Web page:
Send to

Choose Destination
Gastroenterology. 1997 Mar;112(3):683-9.

Evidence of aspirin use in both upper and lower gastrointestinal perforation.

Author information

Service of Gastroenterology, Unidad Mixta de Investigacion, Hospital Clinico, Zaragoza, Spain.



Current studies lack appropriate data on aspirin and other risk factors for gastrointestinal perforation. The aim of this study was to obtain the best estimate on aspirin and nonaspirin nonsteroidal anti-inflammatory drug (NSAID) use in these patients.


In 76 consecutive patients with gastrointestinal perforation and 152 matched controls, a detailed clinical history supplemented with an objective test of current aspirin use (platelet cyclooxygenase activity) was obtained.


Of the 76 cases, 78.9% were upper and 21% lower gastrointestinal perforations. Evidence of NSAID use was found in 71% of cases (70% upper, 75% lower) vs. 26.9% of controls (odds ratio, 6.64; 95% confidence interval, 3.6-12.2; P < 0.0001). The objective test showed 12.7% more aspirin users than clinical history alone. NSAID use was aspirin (alone or combined) in 66.6% of cases, and 59.25% was nonprescription. Other independent risk factors were smoking, alcohol, and a history of arthritis or peptic ulcer but not a positive Helicobacter pylori serology. Age, but not NSAID use, affected perforation-associated mortality.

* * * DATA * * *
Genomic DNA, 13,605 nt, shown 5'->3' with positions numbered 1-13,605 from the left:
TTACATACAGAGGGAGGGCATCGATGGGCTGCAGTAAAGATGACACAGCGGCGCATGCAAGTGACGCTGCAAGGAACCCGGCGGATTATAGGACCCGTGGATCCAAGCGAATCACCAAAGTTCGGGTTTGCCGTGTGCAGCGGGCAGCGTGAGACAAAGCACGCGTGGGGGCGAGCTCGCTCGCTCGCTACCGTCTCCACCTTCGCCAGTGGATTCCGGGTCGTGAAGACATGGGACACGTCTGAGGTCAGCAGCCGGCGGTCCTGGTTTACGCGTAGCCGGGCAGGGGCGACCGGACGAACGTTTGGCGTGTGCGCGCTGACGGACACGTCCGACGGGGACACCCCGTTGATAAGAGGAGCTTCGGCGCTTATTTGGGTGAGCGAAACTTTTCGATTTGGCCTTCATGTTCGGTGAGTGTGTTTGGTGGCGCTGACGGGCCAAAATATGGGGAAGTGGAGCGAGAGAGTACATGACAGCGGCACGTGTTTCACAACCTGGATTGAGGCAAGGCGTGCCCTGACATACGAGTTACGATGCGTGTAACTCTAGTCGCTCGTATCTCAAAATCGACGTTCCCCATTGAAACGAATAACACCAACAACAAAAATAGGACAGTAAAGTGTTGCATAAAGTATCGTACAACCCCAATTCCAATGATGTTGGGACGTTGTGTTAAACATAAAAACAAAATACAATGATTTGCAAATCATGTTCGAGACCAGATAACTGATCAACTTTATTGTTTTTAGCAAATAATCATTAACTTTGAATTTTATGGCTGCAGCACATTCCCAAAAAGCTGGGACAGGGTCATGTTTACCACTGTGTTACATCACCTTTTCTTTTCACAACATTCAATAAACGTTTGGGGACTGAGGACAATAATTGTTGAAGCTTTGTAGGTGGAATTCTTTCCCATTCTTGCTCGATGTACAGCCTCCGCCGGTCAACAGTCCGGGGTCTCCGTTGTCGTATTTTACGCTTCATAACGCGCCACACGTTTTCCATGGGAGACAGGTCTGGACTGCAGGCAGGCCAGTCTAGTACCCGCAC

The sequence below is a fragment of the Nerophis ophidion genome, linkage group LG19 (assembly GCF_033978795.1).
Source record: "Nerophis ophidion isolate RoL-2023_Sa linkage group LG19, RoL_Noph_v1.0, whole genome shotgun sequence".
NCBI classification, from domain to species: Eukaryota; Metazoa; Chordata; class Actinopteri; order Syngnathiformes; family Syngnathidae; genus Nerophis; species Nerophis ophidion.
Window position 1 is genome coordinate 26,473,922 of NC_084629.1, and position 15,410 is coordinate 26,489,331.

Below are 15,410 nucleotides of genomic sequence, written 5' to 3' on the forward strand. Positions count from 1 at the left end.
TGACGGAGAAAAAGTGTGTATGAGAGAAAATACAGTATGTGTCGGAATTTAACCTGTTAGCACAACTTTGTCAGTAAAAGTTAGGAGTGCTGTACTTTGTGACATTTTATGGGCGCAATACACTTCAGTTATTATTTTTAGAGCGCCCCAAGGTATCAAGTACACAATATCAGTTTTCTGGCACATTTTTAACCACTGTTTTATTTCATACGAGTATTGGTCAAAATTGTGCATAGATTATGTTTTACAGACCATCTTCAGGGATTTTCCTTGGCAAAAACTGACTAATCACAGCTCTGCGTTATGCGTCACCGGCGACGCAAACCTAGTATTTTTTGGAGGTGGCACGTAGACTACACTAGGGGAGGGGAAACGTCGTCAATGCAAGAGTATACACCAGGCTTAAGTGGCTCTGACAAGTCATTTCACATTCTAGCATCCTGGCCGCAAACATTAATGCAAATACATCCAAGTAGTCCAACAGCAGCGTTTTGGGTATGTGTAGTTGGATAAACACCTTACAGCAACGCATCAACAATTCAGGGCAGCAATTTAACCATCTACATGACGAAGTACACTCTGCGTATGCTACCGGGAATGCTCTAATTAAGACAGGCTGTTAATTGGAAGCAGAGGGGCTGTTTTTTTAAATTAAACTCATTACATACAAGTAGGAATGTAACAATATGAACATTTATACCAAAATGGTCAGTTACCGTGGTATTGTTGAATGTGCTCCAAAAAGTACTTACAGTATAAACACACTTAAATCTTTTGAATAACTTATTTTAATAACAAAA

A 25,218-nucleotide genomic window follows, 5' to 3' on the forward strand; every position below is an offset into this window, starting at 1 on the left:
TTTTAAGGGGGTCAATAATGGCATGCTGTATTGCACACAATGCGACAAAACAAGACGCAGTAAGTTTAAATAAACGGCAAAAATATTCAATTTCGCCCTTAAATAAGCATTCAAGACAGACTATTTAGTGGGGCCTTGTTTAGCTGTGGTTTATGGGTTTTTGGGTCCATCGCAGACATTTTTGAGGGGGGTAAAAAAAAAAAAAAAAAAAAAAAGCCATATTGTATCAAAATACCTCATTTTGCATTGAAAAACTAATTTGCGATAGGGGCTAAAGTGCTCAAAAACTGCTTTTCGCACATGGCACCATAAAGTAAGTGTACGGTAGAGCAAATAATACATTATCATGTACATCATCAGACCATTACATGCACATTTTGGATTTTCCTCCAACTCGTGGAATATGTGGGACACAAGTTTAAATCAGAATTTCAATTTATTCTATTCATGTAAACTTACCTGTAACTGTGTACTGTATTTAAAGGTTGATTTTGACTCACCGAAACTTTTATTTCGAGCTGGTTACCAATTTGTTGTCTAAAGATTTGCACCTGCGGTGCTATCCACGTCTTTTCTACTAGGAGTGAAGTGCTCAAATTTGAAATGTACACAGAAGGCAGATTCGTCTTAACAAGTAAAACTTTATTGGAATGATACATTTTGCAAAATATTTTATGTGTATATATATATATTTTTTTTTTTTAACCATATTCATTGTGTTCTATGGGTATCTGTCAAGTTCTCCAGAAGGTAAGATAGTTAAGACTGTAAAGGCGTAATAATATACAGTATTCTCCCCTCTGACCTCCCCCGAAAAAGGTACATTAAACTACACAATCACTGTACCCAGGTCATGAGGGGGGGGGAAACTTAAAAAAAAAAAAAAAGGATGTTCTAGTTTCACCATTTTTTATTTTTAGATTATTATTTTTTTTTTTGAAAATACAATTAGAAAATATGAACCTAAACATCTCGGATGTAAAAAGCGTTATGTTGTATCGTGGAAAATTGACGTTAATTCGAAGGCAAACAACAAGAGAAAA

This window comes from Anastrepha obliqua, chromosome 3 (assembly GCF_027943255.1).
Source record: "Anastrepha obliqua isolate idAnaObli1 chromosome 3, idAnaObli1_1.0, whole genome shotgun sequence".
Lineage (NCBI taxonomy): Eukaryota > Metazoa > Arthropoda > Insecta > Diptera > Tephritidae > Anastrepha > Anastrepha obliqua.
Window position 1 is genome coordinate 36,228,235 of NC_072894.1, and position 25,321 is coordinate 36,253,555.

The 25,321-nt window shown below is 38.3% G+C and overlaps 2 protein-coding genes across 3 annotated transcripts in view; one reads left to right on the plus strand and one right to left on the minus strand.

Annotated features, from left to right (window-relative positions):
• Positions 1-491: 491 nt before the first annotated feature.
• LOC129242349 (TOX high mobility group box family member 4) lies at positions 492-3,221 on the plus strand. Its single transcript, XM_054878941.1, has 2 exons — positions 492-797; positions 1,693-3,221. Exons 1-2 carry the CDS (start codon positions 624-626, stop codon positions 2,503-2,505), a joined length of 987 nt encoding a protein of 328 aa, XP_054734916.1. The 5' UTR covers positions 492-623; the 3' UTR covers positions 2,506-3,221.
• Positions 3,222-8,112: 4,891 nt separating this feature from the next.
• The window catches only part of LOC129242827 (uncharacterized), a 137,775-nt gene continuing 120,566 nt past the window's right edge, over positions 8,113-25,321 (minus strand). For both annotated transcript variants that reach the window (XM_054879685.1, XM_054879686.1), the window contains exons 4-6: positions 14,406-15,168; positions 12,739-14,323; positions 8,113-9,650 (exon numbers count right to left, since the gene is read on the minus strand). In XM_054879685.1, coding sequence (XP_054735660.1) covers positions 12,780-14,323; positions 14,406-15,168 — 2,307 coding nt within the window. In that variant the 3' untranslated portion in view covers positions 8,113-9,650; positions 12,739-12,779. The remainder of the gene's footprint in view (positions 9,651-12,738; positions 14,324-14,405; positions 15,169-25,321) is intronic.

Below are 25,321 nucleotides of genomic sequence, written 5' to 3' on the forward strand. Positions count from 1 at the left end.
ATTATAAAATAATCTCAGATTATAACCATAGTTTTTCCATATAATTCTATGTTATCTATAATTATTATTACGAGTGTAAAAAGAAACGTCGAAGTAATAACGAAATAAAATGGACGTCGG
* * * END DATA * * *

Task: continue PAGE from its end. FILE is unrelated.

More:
NSAID use is strongly associated with an increased risk of both upper and lower gastrointestinal perforation. The high prevalence of aspirin (over-the-counter) use suggests that future introduction of new NSAIDs may not have a major impact on decreasing gastrointestinal complications if other measures are not taken. Concomitant NSAID use, smoking, and alcohol use is a pervasive association.

Comment in

  • ACP J Club. 1997 Sep-Oct;127(2):47.
[Indexed for MEDLINE]

Supplemental Content

Full text links

Icon for Elsevier Science
Loading ...
Support Center